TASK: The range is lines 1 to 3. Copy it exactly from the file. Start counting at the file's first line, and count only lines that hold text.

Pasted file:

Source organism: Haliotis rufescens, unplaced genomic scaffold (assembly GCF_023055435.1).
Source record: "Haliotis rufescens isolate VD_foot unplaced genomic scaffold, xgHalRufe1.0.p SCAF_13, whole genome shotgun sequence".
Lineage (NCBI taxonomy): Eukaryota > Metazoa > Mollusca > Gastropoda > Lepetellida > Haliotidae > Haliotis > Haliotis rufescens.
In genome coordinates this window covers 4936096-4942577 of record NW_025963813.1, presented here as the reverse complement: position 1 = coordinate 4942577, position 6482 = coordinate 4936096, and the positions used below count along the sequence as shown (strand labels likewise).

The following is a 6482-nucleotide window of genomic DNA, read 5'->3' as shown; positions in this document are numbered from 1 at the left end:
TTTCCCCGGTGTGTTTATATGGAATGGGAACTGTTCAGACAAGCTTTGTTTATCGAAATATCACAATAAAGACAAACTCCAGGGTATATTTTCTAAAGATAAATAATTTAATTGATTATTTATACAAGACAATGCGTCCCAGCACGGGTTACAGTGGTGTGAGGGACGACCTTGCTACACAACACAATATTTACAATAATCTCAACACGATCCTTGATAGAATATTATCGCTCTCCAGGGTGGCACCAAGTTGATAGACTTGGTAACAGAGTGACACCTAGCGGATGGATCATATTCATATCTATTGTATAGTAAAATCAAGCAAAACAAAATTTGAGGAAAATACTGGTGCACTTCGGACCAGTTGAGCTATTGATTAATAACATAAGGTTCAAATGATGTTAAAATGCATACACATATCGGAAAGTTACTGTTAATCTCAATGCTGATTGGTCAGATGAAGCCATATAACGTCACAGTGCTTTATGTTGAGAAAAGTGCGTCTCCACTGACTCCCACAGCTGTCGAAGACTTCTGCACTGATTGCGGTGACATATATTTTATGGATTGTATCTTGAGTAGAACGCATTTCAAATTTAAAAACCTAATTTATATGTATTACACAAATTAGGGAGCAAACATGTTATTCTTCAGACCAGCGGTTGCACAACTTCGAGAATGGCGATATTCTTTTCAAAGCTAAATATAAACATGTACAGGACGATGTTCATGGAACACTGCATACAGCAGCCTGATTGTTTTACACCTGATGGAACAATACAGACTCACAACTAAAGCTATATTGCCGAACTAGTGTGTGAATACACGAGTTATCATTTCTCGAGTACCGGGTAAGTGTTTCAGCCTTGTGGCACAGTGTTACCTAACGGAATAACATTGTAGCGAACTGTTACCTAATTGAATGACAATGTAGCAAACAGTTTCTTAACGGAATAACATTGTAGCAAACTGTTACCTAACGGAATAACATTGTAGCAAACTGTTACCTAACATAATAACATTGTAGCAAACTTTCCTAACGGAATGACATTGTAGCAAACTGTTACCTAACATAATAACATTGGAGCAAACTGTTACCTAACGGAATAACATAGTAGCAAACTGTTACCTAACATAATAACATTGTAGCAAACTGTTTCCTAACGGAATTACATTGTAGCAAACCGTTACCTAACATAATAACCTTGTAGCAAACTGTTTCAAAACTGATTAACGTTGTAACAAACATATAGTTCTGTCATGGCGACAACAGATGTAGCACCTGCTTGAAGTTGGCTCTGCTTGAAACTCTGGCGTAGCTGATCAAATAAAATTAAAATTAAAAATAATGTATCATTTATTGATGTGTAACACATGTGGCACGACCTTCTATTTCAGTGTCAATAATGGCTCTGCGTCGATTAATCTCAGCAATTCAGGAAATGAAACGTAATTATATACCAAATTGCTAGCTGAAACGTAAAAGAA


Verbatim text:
Source organism: Haliotis rufescens, unplaced genomic scaffold (assembly GCF_023055435.1).
Source record: "Haliotis rufescens isolate VD_foot unplaced genomic scaffold, xgHalRufe1.0.p SCAF_13, whole genome shotgun sequence".
Lineage (NCBI taxonomy): Eukaryota > Metazoa > Mollusca > Gastropoda > Lepetellida > Haliotidae > Haliotis > Haliotis rufescens.